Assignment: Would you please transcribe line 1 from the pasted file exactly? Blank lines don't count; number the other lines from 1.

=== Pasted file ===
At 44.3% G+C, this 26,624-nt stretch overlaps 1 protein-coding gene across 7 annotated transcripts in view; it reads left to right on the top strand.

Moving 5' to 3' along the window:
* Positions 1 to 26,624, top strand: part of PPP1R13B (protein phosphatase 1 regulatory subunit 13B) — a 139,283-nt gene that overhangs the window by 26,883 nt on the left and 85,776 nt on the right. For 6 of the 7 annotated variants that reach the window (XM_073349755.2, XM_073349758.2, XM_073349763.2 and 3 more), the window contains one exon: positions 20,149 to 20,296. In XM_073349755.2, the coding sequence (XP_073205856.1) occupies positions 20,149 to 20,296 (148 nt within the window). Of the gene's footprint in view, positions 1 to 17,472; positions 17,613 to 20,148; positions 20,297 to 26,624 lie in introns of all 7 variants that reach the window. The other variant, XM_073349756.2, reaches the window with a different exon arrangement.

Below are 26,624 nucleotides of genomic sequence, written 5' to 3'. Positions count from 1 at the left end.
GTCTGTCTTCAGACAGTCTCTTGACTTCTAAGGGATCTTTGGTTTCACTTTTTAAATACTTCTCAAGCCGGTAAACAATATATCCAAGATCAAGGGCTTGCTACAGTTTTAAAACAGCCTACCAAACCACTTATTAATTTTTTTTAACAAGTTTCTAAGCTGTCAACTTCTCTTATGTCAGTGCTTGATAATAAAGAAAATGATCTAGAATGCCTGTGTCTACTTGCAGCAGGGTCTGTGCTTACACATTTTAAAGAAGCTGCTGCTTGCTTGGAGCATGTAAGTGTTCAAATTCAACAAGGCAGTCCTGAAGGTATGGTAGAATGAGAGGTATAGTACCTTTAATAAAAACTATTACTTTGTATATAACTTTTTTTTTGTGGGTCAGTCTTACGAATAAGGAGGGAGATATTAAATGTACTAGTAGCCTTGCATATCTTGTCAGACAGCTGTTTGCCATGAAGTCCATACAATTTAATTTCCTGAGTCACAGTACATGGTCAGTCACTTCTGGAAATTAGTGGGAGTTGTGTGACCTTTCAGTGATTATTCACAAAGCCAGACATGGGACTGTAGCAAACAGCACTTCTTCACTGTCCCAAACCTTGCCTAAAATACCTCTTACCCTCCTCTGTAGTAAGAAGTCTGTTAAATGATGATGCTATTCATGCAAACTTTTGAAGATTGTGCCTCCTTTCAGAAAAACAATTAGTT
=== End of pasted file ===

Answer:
At 44.3% G+C, this 26,624-nt stretch overlaps 1 protein-coding gene across 7 annotated transcripts in view; it reads left to right on the top strand.